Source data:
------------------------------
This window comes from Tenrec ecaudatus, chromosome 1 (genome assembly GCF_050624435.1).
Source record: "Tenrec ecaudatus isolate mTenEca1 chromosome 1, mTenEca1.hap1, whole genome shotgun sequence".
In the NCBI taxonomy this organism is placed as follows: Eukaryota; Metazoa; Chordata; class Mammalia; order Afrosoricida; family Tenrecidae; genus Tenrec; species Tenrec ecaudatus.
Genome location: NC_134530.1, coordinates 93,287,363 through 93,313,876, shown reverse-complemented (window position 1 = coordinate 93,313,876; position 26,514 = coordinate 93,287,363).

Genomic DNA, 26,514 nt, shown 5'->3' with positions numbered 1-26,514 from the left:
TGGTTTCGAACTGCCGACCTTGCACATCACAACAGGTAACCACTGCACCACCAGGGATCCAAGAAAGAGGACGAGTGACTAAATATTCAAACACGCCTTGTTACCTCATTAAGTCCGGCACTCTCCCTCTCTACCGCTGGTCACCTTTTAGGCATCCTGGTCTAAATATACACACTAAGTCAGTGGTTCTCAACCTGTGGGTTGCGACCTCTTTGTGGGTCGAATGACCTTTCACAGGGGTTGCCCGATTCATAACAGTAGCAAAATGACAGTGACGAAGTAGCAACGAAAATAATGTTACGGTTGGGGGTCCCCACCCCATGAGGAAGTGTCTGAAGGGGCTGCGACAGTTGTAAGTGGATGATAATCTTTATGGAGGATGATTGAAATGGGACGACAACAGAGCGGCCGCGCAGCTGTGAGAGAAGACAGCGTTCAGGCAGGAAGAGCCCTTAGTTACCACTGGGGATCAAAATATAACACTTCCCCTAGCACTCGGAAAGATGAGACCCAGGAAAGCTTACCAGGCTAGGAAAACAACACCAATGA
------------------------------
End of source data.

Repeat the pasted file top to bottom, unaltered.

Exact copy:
This window comes from Tenrec ecaudatus, chromosome 1 (genome assembly GCF_050624435.1).
Source record: "Tenrec ecaudatus isolate mTenEca1 chromosome 1, mTenEca1.hap1, whole genome shotgun sequence".
In the NCBI taxonomy this organism is placed as follows: Eukaryota; Metazoa; Chordata; class Mammalia; order Afrosoricida; family Tenrecidae; genus Tenrec; species Tenrec ecaudatus.
Genome location: NC_134530.1, coordinates 93,287,363 through 93,313,876, shown reverse-complemented (window position 1 = coordinate 93,313,876; position 26,514 = coordinate 93,287,363).

Genomic DNA, 26,514 nt, shown 5'->3' with positions numbered 1-26,514 from the left:
TGGTTTCGAACTGCCGACCTTGCACATCACAACAGGTAACCACTGCACCACCAGGGATCCAAGAAAGAGGACGAGTGACTAAATATTCAAACACGCCTTGTTACCTCATTAAGTCCGGCACTCTCCCTCTCTACCGCTGGTCACCTTTTAGGCATCCTGGTCTAAATATACACACTAAGTCAGTGGTTCTCAACCTGTGGGTTGCGACCTCTTTGTGGGTCGAATGACCTTTCACAGGGGTTGCCCGATTCATAACAGTAGCAAAATGACAGTGACGAAGTAGCAACGAAAATAATGTTACGGTTGGGGGTCCCCACCCCATGAGGAAGTGTCTGAAGGGGCTGCGACAGTTGTAAGTGGATGATAATCTTTATGGAGGATGATTGAAATGGGACGACAACAGAGCGGCCGCGCAGCTGTGAGAGAAGACAGCGTTCAGGCAGGAAGAGCCCTTAGTTACCACTGGGGATCAAAATATAACACTTCCCCTAGCACTCGGAAAGATGAGACCCAGGAAAGCTTACCAGGCTAGGAAAACAACACCAATGA